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FCW : November and December 2016
18 November/December 2016 FCW.COM Cybersecurity ing in DOD’s pilot “Hack the Pentagon” bug bounty program, which invited vetted members of the public to rum- mage around five media-related DOD websites with the goal of uncovering security problems. Beginning April 18, DOD asked 1,410 security researchers who had registered for the challenge on the HackerOne plat- form to find vulnerabilities at defense. gov, dodlive.mil, dvidshub.net, myafn. net and dimoc.mil. DOD officials spelled out the terms and conditions under which the activi- ties could be conducted and explicitly stated that hackers would not be pros- ecuted if they stayed within the given parameters. Bounty hunters would be awarded cash amounts based on the severity of the bugs they found. Litchfield won the top payout of $15,000. The lowest amount awarded was $100. Defense Secretary Ash Carter declared the program a success: Ulti- mately, 252 hackers submitted at least one vulnerability each, and 117 received payouts. The Pentagon promptly fixed all the uncovered bugs. “Through this pilot, we found a cost-effective way to supplement and support what our dedicated people do every day to defend our systems and networks, and we’ve done it securely, and we’ve done it effectively,” Carter said at a June event announcing the results of the program. It went so well that DOD asked its IT managers to examine all the other areas that could benefit from a bug bounty security checkup. Officials also plan to change DOD contracts to require ven- dors to submit their products to bug bounty security checks in some instanc- es. And officials will issue a responsible bug disclosure policy to enable security researchers to report bugs without fear of prosecution. In addition, DOD announced on Oct. 20 that it had contracted with Hack- erOne, a bug bounty management com- pany, and Synack, a firm that provides crowdsourced security testing and intel- ligence, to enable DOD components to easily launch their own versions of Hack the Pentagon-style challenges. All in all, it’s a huge pivot for DOD’s top-down culture. And as the pilot pro- gram made clear, Defense agencies will have to change further so that bug boun- ties will successfully scale. A bounty of work Crowdsourcing a security checkup sounds fairly straightforward, but two of the architects of DOD’s program said a lot of organizational work is involved. “It’s not just a matter of throwing up an email online and seeing what hap- pens,” said Katie Moussouris, founder and CEO of Luta Security. She created Microsoft’s first bug bounty program and helped set up DOD’s Hack the Pentagon program. “You have to pre- pare, and most organizations are not prepared.” Agencies must consider the resourc- es they have before they embark on a similar program, said Lisa Wiswell, the Defense Digital Service’s digital secu- rity lead. Those with mission-critical public- facing websites should consider adding bug bounty programs to their existing security and penetration testing proce- dures, but they should also consider hir- ing a contractor to manage the process. Among other things, that approach frees up internal technology staffers to focus on squashing the bugs. For example, DOD received 1,189 bug reports in the Hack the Pentagon pilot, of which only 138 qualified for payouts. Someone had to cull through those reports and verify which ones were valid and which were duplicates. “The amount of work that people would have had to do to cull through that, to make sure that those reports were robust and to make sure that we could act on them would have created more [of a problematic workload] than would have helped,” Wiswell said. “By paying a contractor, you’ve outsourced a tremendous amount of the work, and you’ve allowed the people who know In its pilot bug bounty program, DOD worked with HackerOne to have more than 1,400 security researchers explore five media-related DOD websites looking for security problems. 1216fcw_016-021.indd 18 11/7/16 11:06 AM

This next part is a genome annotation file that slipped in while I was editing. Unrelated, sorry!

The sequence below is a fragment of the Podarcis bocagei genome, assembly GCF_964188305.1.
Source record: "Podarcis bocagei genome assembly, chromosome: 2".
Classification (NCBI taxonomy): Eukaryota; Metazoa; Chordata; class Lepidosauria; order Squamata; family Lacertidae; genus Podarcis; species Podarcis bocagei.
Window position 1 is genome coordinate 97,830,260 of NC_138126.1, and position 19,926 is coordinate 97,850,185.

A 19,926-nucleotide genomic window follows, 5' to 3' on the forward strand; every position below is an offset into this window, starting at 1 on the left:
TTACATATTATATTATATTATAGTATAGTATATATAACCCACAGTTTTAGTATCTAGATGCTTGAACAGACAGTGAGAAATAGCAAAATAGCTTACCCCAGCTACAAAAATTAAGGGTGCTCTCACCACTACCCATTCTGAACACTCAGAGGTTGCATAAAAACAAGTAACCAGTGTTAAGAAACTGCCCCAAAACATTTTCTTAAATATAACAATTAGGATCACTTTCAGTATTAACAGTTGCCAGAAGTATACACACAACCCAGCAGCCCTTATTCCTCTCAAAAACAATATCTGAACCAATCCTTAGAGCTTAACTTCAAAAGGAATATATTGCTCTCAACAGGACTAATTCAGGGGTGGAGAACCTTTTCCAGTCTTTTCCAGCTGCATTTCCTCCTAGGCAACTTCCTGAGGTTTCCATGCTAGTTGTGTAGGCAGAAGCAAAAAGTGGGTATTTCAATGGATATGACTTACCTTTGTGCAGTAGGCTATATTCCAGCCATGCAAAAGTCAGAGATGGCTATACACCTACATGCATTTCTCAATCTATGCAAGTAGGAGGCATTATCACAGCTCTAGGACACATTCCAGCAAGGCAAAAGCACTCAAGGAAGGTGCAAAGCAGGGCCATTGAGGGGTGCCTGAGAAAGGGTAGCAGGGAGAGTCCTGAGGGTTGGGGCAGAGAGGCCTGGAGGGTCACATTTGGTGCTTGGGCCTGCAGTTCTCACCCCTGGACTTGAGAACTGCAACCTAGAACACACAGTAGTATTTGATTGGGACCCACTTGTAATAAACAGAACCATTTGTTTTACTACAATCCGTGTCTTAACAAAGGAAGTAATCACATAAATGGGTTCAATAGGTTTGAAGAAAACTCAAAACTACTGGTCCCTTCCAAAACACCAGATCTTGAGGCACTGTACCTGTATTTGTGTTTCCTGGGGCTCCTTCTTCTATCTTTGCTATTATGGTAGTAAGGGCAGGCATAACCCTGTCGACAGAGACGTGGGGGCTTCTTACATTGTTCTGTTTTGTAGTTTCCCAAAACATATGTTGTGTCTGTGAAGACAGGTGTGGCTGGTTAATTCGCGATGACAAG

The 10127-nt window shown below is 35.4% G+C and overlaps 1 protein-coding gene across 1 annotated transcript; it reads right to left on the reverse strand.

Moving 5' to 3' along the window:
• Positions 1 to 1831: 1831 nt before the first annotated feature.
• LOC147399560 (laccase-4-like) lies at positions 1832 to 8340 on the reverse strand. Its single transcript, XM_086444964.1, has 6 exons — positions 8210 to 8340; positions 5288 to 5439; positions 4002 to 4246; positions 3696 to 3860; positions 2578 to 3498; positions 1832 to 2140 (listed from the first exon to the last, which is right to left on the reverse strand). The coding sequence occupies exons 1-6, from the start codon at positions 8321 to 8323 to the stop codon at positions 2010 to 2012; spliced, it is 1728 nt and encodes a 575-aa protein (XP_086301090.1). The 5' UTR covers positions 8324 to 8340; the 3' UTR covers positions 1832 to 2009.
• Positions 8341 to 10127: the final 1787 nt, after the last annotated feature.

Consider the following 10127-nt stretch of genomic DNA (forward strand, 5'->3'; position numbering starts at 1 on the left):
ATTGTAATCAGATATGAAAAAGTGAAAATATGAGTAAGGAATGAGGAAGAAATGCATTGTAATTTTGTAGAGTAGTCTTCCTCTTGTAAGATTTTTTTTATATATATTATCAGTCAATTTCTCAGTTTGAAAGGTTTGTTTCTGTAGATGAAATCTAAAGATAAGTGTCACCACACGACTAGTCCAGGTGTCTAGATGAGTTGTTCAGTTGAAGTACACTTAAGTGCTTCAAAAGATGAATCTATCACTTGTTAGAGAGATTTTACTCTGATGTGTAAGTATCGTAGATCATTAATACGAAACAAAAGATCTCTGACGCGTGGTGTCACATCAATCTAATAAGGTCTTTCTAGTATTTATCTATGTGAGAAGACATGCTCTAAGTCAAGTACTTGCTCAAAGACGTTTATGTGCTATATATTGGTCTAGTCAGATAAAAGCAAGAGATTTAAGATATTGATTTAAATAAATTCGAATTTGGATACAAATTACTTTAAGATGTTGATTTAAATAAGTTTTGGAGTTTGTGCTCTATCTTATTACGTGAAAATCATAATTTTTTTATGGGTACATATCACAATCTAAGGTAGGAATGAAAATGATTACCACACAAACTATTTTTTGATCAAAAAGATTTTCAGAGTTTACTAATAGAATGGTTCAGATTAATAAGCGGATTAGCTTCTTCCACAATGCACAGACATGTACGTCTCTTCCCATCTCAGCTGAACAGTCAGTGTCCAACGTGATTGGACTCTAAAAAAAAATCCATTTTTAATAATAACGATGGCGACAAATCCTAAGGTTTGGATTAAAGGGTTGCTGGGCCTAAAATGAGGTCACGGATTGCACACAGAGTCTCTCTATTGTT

January and February 2017